The result: An 84-13 Butler win. Marshall rushed for a net loss of 13 yards on 15 attempts, the only game he didn't score a rushing touchdown, and was intercepted three times.
That was an important trend.
Eighty-four points represents a complete defensive collapse. In fact, the Broncbusters conceded 42 points or more five separate occasions last season. Marshall often found himself playing behind against better teams, which stoked his competitive fire to an extreme degree.
He was trying to do everything. In the process, Marshall became prone to interceptions. Fleeing the pocket became a more common occurrence and the quarterback's decision-making while on the run was wobbly -- great in some cases, miserable in others.
Marshall finished the season with 18 touchdown passes and 20 interceptions.
"I just had an instinct. When I feel pressure, I would go on and get what I could get," he said. "The interceptions I threw, they came from not really paying attention to what I was doing at the time. It was the same kinds of mistakes. The pressure would get on me, I'd rush out and rush into my throws."
Miller, who now is GCCC's head coach, said he appreciated the way Marshall attacked a difficult situation. The defense was a mess. That prompted Marshall to take more risks, which often helped the team but had a negative impact on the quarterback's statistical profile.
"When we started getting down, the defense would be like: Here we go again," Miller said. "Nick is the type of guy who believes so much in himself. He thinks he can throw a 28-point touchdown in one play. He was trying to make the most amazing plays to get us back in games. As a coach, there's a fine line there. Sometimes, Nick would throw three guys off him and throw the ball 80 yards in the air to a receiver downfield. How do you tell a kid to stop doing that kind of stuff?"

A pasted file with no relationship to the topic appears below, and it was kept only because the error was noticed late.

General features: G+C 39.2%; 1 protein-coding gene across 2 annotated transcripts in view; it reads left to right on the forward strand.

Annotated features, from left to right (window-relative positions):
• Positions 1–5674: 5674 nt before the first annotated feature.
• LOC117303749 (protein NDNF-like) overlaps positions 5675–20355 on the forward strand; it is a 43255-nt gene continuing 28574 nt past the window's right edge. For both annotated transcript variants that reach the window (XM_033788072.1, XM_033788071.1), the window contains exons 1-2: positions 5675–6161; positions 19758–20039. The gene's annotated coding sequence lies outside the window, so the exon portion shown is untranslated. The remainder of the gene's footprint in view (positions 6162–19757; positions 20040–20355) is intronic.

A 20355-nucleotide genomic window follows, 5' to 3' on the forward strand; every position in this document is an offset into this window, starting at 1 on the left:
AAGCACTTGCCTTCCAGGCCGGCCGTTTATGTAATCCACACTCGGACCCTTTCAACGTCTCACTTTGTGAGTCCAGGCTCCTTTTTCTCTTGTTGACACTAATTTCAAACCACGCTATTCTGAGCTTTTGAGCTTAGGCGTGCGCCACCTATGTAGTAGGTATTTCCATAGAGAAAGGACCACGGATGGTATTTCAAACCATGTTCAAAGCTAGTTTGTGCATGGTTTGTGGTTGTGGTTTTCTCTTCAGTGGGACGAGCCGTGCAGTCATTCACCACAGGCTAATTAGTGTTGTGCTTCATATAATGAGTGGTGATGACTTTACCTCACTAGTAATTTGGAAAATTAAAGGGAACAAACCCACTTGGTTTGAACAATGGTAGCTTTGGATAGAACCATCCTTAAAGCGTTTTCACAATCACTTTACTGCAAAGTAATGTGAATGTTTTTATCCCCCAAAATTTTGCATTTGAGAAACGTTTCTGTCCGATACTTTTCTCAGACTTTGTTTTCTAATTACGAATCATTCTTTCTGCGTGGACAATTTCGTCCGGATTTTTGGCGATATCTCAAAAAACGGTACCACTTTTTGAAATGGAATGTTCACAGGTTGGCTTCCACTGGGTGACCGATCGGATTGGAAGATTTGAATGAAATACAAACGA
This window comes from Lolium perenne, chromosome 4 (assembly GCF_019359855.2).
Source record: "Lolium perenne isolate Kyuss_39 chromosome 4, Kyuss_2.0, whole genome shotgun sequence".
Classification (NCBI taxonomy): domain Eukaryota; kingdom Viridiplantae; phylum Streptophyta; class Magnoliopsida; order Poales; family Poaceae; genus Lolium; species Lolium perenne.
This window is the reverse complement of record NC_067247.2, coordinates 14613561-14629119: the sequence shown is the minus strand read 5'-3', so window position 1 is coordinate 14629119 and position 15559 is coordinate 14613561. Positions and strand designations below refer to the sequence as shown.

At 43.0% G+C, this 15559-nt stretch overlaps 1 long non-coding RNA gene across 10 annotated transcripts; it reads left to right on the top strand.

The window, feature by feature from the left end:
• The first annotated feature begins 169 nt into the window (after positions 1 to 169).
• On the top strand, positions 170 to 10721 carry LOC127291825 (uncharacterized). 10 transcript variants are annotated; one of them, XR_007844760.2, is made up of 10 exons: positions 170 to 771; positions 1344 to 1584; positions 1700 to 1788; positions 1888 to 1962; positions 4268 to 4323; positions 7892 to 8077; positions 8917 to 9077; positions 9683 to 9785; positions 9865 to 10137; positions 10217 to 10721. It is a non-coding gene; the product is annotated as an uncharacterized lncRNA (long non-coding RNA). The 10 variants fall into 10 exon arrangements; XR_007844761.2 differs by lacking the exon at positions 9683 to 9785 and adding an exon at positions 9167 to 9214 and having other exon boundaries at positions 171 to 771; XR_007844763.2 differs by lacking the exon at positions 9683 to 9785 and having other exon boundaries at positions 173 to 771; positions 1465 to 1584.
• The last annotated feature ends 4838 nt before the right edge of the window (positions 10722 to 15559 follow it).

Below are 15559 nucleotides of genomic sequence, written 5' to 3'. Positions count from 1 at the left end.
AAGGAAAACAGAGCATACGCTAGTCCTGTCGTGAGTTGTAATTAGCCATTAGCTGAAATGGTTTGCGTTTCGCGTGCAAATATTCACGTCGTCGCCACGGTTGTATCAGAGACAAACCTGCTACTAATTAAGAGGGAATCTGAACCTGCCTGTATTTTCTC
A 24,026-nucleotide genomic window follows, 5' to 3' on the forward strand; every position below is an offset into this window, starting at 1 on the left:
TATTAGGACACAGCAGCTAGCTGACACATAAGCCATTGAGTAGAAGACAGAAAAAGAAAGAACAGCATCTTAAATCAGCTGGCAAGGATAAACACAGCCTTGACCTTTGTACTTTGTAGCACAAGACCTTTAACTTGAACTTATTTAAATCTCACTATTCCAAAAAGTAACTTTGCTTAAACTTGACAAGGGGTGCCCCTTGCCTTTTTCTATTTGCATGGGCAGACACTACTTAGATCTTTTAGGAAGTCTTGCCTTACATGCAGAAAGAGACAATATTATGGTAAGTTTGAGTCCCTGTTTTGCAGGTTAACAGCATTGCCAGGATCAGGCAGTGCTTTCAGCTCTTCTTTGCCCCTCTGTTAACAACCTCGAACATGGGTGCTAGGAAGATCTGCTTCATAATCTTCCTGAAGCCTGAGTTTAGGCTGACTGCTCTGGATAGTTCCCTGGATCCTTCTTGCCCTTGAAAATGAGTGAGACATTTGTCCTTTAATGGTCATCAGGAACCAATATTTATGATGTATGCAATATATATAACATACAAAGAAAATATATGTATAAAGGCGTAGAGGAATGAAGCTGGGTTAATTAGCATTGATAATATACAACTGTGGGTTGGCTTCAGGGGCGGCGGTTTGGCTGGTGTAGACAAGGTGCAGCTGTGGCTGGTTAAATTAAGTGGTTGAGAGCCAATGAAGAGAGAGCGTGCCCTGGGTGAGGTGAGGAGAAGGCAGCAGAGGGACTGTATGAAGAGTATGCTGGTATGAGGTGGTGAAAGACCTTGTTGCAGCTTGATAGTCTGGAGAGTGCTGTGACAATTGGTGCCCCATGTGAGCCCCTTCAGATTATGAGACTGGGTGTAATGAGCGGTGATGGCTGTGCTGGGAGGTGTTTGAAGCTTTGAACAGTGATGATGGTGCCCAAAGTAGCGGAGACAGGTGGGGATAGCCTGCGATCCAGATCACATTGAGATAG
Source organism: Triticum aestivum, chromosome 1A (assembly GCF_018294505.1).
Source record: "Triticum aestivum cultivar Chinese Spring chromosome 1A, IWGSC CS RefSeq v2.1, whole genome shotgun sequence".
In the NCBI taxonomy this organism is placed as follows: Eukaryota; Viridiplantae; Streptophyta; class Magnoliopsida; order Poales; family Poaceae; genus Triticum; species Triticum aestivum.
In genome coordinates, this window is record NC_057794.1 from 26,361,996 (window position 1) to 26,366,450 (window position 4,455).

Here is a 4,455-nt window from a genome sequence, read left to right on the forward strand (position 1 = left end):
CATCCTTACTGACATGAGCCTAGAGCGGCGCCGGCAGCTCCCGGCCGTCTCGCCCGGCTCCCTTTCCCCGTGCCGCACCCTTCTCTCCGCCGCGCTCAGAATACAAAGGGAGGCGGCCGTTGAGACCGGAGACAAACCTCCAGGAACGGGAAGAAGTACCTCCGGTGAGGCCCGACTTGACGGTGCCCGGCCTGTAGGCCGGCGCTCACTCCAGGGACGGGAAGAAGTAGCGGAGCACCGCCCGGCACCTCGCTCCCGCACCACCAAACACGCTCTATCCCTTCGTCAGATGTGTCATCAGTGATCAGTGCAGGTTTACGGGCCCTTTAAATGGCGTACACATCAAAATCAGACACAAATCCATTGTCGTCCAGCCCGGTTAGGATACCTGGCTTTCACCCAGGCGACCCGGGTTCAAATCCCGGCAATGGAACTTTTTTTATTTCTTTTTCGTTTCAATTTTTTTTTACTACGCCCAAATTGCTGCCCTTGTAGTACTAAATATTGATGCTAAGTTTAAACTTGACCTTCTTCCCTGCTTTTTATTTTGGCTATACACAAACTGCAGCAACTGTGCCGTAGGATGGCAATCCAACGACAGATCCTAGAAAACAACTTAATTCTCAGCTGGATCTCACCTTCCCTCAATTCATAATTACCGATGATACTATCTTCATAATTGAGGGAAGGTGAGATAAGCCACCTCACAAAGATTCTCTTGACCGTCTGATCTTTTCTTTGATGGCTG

Marshall improved in some important ways as the season progressed. His footwork became more orthodox, which made him a more accurate passer. He learned to look off receivers and cleaned up some minor issues with ball security.
He had no choice but to get better.
Garden City offers its residents few deterrents from the monotony of day-to-day life. That was a blessing for Marshall, who grew to savor his new routine -- going to school, preparing to play football, playing football.
"There isn't much to do. It was a good thing for me," Marshall said. "When I was at Georgia, I liked to party. There were a lot of people and you adjust to that environment, how it is. Out here, there wasn't anything to do. You can do what you're supposed to do; take care of business and get back to where you need to be."
Marshall's magnificent season was enough to offset the Broncbusters' defensive shortcomings more often than not. The team won six regular-season games and advanced to the Mississippi Bowl against Copiah-Lincoln, which Garden City won with a last-second field goal.
Marshall accounted for 451 yards and two touchdowns that day, solidifying his reputation as perhaps the most dynamic offensive player in junior-college ball.
"It never really stopped for Nick," Miller said. "He kept playing well. He continued to go throughout the season."
Still, Marshall is a true runner. Rollison and Waters are not.
And so began the most hectic six weeks of Marshall's life. Texas became intrigued. Kansas State strengthened its pursuit. Indiana promised him the starting job.
And Arkansas State coach Gus Malzahn, who made Marshall his first scholarship offer after only two games, soon would find a new home at Auburn that changed Marshall's perception.
A derby was underway that wouldn't end until pen met paper.